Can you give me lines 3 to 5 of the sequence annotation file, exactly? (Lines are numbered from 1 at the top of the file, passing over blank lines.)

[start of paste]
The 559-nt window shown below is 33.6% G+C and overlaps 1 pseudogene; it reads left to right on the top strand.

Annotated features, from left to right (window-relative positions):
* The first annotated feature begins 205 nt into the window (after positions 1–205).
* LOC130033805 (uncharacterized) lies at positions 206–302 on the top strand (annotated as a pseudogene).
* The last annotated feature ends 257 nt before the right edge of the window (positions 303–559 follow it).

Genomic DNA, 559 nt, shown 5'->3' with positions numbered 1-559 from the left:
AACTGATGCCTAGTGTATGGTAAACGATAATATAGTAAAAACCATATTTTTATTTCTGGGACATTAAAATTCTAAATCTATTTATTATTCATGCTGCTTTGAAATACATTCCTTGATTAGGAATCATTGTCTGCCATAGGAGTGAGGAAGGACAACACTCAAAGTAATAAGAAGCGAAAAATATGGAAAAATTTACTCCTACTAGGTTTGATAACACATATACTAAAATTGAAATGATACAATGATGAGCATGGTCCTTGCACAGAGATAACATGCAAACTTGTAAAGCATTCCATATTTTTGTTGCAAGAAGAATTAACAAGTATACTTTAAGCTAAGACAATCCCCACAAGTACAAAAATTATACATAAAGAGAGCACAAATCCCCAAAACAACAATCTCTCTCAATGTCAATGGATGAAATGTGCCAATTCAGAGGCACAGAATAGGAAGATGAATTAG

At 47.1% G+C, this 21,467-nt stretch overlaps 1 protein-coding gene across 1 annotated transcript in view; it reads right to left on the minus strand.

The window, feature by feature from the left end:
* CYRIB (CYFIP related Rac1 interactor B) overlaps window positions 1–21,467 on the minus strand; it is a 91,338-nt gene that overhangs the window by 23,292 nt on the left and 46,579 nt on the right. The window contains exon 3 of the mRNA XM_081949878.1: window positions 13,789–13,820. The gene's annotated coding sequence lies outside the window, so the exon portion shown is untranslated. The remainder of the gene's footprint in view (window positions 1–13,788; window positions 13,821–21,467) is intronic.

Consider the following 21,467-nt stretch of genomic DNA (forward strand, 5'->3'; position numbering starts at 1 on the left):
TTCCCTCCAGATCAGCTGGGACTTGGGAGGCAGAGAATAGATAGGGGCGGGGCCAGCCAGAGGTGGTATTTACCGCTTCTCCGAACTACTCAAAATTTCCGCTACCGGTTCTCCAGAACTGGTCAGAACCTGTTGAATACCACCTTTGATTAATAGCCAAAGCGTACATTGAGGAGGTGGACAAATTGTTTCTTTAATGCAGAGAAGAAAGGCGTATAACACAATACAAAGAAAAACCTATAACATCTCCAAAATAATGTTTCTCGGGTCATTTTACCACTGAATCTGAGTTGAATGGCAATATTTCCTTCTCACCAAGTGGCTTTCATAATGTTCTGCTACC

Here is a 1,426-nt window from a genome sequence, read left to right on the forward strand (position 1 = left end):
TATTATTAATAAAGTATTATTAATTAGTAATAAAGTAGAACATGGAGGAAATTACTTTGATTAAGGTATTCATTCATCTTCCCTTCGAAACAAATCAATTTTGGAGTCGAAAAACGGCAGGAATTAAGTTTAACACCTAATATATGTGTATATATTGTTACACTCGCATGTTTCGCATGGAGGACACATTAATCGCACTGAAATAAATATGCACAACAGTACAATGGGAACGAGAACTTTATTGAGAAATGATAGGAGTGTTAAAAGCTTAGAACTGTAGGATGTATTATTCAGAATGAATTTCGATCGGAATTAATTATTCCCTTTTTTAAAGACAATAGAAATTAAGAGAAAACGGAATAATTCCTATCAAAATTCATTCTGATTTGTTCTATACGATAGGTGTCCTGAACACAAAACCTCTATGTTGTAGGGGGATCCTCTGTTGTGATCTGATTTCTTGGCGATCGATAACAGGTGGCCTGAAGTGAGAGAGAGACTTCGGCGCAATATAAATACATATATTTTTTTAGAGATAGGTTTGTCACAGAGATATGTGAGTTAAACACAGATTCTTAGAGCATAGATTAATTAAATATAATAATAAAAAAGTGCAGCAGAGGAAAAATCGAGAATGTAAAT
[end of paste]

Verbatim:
* The first annotated feature begins 205 nt into the window (after positions 1–205).
* LOC130033805 (uncharacterized) lies at positions 206–302 on the top strand (annotated as a pseudogene).
* The last annotated feature ends 257 nt before the right edge of the window (positions 303–559 follow it).